I actually did some research before posting, and found a lot of threads mentioning supercaps indeed. From what I gathered, the consensus is that supercaps are no match for li-ion in terms of energy storage. Yet the idea to limit their application to capture break power and give a boost during startups keeps resurfacing as viable. hence me question. Has there been any field test ?amberwolf wrote: ↑May 11, 2018 4:58 amFor some existing info, theres a number of threads discussing the basic idea, such as this one
finding the others may require a bit of poking around, mostly they shoudl be findable by a search on titles or first posts of threads, displayed by topic, search terms of supercap* or ultracap*, possibly in combination with regen* (but not always).
That assumes the cap bank can be drained to 0V to extract all the stored energy, which isn't the case without a powerful DC-DC converter. So you need to recalculate for the voltage range actually used.
In general, I think resizing batteries and/or choosing the right battery specs are an easier way to accomplish this. The electronics to selectively route energy to supercaps rather than batteries is fairly complex, and supercaps have their own issues (i.e. voltage range.)
No you wont be limited by the current rating of the charge input, as the regen current flows through the same wires, only in reverse direction.
So how does balancing work in regen mode ? Not at all ?
Regen pushes back about 2% in my average ride and I would not be solving an in-existent problem of balancing cells at regen (which occurs anyway, because BMS does not care where the current comes from, is it charger or controller). You must be living on peak pike to care where to put excess regen energy in. I live on the hill already and just have mediocre regen the first sloop, because my cheap Xiechang controller has regen limit voltage set, then I hit throttle for 30 meters and next sloop of 200m is not enough to limit my regen by overvolting to set point.qwerkus wrote: ↑May 12, 2018 8:11 amSo how does balancing work in regen mode ? Not at all ?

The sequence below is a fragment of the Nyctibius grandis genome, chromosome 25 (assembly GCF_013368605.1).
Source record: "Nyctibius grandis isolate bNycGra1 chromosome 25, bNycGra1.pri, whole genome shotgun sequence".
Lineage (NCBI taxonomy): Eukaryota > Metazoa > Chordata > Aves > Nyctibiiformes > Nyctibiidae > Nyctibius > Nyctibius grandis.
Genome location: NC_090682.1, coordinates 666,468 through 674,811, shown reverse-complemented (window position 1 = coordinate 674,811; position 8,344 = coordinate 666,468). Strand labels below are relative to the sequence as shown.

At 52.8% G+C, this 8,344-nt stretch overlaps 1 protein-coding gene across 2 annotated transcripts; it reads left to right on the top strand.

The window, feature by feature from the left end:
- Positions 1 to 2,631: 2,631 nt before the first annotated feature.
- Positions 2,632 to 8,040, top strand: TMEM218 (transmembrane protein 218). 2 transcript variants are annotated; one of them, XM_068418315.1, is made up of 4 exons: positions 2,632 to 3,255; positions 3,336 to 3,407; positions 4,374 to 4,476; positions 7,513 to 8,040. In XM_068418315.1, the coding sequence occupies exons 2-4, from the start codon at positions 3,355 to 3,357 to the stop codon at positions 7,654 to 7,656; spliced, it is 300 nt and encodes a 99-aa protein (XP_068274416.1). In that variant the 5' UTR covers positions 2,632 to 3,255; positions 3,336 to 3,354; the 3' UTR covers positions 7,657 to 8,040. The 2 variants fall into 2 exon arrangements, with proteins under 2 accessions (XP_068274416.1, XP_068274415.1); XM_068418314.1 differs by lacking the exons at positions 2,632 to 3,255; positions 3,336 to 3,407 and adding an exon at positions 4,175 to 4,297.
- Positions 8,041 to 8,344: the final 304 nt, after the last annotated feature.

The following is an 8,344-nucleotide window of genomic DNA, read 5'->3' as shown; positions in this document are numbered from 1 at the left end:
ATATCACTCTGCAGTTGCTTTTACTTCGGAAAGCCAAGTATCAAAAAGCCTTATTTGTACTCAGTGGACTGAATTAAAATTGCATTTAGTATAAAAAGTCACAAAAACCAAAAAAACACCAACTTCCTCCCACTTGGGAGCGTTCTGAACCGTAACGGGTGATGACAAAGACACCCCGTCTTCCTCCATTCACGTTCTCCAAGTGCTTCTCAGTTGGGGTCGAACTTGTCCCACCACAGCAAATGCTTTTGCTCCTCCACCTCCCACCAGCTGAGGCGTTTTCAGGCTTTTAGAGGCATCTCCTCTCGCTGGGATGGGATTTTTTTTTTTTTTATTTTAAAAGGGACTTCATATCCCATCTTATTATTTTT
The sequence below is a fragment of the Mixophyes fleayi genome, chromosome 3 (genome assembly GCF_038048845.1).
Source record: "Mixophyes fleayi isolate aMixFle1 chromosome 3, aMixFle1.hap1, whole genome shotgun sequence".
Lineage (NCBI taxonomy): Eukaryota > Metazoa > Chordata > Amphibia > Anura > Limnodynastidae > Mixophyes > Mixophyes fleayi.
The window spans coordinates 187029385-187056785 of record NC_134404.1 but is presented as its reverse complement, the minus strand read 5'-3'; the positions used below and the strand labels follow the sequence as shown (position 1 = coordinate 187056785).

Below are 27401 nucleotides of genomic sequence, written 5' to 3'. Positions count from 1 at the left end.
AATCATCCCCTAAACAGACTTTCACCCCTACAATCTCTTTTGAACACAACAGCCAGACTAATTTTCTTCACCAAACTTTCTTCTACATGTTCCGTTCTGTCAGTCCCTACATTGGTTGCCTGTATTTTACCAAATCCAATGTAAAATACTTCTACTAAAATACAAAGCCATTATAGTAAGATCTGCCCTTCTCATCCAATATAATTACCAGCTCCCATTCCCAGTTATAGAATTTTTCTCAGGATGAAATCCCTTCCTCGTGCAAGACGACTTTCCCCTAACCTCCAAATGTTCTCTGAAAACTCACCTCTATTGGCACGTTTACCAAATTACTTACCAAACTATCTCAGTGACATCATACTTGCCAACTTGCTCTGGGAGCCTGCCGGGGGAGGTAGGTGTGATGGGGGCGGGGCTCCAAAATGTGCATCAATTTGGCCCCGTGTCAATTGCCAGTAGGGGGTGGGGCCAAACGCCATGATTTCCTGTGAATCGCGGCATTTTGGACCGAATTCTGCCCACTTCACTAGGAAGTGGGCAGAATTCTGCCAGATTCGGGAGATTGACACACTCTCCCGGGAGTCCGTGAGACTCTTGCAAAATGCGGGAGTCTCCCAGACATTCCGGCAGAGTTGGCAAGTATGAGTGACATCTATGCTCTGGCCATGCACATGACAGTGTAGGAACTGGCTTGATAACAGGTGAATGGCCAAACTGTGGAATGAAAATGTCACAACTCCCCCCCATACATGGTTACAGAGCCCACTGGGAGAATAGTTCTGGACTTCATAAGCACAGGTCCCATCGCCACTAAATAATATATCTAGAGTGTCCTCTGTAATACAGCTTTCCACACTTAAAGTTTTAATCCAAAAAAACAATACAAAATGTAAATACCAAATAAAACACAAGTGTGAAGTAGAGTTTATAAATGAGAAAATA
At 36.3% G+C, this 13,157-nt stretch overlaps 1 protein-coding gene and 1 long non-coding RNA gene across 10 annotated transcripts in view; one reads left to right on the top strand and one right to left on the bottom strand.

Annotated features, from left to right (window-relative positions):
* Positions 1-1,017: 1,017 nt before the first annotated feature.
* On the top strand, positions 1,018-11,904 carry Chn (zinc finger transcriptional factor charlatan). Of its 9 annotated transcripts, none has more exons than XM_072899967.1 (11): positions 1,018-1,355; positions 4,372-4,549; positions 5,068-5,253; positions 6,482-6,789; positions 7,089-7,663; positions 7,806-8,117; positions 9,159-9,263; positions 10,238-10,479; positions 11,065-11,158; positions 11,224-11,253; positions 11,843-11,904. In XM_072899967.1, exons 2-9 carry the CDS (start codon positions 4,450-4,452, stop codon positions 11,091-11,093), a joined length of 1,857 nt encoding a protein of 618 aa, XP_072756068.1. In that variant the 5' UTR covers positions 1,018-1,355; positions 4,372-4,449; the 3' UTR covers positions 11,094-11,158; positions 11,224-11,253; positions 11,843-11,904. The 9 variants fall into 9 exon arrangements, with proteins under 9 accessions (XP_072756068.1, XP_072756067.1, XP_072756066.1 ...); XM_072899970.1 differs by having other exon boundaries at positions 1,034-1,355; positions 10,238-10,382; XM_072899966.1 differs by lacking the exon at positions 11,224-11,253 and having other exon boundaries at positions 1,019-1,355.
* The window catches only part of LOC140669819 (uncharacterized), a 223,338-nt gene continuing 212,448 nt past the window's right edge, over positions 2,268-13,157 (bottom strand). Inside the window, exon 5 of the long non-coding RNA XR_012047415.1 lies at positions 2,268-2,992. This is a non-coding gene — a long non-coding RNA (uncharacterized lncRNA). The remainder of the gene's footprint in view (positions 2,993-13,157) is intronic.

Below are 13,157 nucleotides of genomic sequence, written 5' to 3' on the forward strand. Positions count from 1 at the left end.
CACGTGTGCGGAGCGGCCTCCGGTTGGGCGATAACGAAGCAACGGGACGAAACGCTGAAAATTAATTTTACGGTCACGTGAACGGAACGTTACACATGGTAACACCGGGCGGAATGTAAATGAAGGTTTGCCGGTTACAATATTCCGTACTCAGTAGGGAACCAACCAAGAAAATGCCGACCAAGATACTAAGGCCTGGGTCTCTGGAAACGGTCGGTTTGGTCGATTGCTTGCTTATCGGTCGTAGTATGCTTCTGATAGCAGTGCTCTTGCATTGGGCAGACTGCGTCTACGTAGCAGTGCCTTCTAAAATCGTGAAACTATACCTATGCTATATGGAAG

Also it doesn't change the fact that i'd need a programmable controller - or an additional device between the controller and the bms - to regulate regen bursts.
I'm going to have a closer look at the open source VESC. There is a post where user Addy says he successfully implemented progressive regen on a VESC. Maybe that config could be tweaked into a "fast-charge" regulator.
See earlier post: working on a gear hub with regen. Wondering if it is possible to recover the energy from short bursts in a stop and go config. The manufacturer claims power levels are too high for the battery to handle it. Hence this investigation.
In a literal analysis I think the manufacturer is correct. The average ebike pack is often low-powered, maybe only 3 or 4 parallel low-discharge rate 3400 or 3500mAh cells with a maximum charge rate of 1C (~3.5A) on the datasheet, so any more than 10-12A of regen (entirely plausible) looks like too much.qwerkus wrote: ↑May 12, 2018 11:32 amThe manufacturer claims power levels are too high for the battery to handle it.
I've been doing some maths: if I drive 8.5m/s (30.6km/h) with a combined bike + driver weight of 100Kg, that's roughly: 3612.5 J of kinetic energy. (KE=1/2*m*v^2) If the generator (motor in regen mode) and the loading circuit has an (optimistic) efficiency of 50%, that's 1806J to cope with over 1s (averaged brake time) this means a burst of 1.8KW
My impression is that manufacturers try to reduce warranty cases as much possible and save on every end.